Bacterial Blight

Bacterial Blight

Appearance: The disease first becomes evident as small, dark-green, water-soaked lesions on leaves and stipules (paired appendages at the base of a leafstalk in certain plants such as beans). The lesions may enlarge and join together, but are always delimited by the veins and develop a characteristic fan shape. The lesions on the leaflets turn yellowish and later brown and papery.  Lesions may also develop on stems near ground level. Stem lesions may come together, causing the stem to shrivel and die. Heavily infected seed may be discoloured, but light infection has no visible effect on seed.

Disease Cycle: Bacterial blight is caused by the pathogen Pseudomonas syringae pv. pisi. The disease commonly becomes established within a field by sowing infected seed.  During wet weather, bacteria spread from infected to healthy plants by rain splash, wind-borne water droplets, and plant to plant contact. Infection may occur at any stage of plant growth and is most prevalent following frosts.  Plants damaged by frosts or any other physical damage are more susceptible to infection. Rainfall, heavy dews, strong winds, and cold temperatures provide the most favourable conditions for spread of disease within crops.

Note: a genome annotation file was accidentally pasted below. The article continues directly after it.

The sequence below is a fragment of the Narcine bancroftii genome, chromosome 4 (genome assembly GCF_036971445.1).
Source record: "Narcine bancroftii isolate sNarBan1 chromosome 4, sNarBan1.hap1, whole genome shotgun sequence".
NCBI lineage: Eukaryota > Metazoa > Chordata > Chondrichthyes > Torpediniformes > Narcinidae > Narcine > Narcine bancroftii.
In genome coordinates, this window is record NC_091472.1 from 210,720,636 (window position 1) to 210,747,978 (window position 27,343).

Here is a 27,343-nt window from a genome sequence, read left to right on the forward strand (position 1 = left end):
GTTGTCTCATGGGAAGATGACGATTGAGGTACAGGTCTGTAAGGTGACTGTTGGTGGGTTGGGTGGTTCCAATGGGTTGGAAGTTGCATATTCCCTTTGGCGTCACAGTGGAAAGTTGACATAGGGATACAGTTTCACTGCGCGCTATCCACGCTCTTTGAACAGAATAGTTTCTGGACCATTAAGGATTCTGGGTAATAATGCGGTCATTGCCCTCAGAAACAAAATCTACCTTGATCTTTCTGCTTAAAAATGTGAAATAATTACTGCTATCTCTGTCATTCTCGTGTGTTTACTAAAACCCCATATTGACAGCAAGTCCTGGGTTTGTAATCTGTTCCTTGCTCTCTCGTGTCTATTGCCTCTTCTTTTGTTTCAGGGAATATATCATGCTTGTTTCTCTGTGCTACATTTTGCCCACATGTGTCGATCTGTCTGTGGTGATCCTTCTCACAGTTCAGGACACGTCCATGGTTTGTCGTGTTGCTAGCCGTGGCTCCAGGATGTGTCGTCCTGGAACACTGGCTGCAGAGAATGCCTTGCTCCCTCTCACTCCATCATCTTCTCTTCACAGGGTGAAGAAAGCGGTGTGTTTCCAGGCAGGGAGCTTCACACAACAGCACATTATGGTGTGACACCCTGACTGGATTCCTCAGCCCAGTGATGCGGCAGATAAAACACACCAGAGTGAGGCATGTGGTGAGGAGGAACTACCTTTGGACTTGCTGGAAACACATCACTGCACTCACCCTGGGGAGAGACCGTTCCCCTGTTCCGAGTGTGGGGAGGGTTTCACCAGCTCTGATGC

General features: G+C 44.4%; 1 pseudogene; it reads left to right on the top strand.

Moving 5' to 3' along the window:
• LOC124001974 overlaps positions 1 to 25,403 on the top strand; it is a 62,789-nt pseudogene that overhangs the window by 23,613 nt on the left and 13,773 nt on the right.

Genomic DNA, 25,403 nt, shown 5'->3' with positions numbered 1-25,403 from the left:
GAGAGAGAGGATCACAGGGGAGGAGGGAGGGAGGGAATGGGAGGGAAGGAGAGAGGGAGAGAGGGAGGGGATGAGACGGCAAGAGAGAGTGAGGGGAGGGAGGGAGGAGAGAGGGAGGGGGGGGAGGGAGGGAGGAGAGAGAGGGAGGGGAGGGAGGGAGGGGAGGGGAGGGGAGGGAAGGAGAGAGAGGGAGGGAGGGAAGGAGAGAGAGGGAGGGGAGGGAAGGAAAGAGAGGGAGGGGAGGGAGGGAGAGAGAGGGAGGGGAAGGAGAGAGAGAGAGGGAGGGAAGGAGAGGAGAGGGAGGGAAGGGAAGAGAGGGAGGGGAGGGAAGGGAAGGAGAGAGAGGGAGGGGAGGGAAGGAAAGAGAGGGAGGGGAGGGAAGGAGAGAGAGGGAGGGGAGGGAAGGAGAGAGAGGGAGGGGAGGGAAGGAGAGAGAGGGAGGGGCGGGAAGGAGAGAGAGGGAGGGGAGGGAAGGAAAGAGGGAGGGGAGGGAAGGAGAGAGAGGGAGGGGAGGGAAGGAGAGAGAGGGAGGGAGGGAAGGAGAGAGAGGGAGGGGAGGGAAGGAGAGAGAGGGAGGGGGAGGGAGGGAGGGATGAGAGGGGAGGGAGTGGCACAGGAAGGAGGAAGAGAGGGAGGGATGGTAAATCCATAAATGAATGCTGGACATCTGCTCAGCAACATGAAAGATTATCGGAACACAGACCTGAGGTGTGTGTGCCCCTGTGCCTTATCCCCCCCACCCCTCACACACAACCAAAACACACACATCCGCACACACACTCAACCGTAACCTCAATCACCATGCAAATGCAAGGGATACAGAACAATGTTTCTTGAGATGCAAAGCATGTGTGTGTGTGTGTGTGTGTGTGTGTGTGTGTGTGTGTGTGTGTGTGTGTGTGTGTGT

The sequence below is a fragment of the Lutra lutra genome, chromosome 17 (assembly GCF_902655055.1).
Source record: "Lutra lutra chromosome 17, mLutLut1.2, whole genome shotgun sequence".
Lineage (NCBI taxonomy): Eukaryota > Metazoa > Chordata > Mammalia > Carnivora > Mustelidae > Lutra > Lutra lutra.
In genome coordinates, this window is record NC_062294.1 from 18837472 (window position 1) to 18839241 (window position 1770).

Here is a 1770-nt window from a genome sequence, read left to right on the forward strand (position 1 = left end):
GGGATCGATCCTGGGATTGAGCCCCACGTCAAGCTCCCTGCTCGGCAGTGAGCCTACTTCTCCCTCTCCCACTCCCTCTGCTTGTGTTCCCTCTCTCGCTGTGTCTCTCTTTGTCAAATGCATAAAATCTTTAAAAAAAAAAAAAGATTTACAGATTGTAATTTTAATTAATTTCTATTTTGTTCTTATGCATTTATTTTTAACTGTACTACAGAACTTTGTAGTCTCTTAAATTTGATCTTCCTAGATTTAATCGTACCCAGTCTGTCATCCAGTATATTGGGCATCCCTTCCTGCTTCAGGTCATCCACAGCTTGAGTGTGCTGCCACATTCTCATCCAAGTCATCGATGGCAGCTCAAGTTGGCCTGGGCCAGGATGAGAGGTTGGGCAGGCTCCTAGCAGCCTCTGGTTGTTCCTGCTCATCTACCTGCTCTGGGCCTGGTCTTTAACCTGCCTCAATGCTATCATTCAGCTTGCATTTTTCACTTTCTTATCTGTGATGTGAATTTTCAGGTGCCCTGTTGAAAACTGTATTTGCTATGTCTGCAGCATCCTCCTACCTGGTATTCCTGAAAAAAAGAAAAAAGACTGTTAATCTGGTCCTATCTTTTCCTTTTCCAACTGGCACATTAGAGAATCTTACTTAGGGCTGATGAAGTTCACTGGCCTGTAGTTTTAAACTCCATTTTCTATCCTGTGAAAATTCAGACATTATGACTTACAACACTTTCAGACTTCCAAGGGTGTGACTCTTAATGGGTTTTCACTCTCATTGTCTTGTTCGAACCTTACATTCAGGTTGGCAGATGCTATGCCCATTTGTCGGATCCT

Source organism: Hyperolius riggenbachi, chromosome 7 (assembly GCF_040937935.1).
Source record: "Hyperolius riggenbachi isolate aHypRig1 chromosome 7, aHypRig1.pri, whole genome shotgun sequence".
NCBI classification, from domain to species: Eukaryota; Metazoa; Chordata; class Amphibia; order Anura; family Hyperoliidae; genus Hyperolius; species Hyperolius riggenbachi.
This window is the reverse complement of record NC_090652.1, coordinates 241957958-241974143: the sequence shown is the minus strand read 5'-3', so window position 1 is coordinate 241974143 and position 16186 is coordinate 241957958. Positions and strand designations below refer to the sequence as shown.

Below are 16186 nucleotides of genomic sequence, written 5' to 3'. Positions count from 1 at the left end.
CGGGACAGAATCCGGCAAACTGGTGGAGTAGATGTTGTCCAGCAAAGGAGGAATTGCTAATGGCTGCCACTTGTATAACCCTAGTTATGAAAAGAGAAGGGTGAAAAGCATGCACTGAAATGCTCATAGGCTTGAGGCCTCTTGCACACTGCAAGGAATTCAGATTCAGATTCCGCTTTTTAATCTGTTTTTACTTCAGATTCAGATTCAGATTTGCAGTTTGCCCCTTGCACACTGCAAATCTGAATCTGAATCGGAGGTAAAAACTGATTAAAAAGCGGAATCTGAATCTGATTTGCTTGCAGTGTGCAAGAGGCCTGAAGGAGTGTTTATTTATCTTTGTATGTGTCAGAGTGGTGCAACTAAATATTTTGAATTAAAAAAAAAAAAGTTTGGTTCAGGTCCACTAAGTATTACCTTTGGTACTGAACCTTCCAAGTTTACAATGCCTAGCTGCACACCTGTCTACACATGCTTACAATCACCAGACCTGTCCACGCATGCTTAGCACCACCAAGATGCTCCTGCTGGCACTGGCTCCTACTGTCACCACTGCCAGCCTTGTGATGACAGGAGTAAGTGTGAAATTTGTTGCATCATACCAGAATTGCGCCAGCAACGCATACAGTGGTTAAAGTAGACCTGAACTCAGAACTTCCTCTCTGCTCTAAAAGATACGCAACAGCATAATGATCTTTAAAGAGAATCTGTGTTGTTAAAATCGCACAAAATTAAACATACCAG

Disease Control:  Bacterial blight can be avoided by using an integrated approach to management that include planting disease-free seed and crop rotation. The use of clean seed will minimize the possibility of disease, provided the land has not been cropped to peas for several years. If disease occurs, the rotation should be extended to once in four years.

Stubble can be a significant source of inoculum. Destroy by burying, baling or burning infected stubble.  When bacterial blight is detected, steps should be taken to prevent the spread of disease. Where possible harvest infected crops last to avoid contaminating healthy crops and machinery used in an infected crop should be cleaned thoroughly and washed with disinfectant after use.  Fungicides and seed treatments are designed to be active against fungal diseases and are ineffective in the control of bacterial diseases. However, copper based compounds are found to be effective against bacterial blight.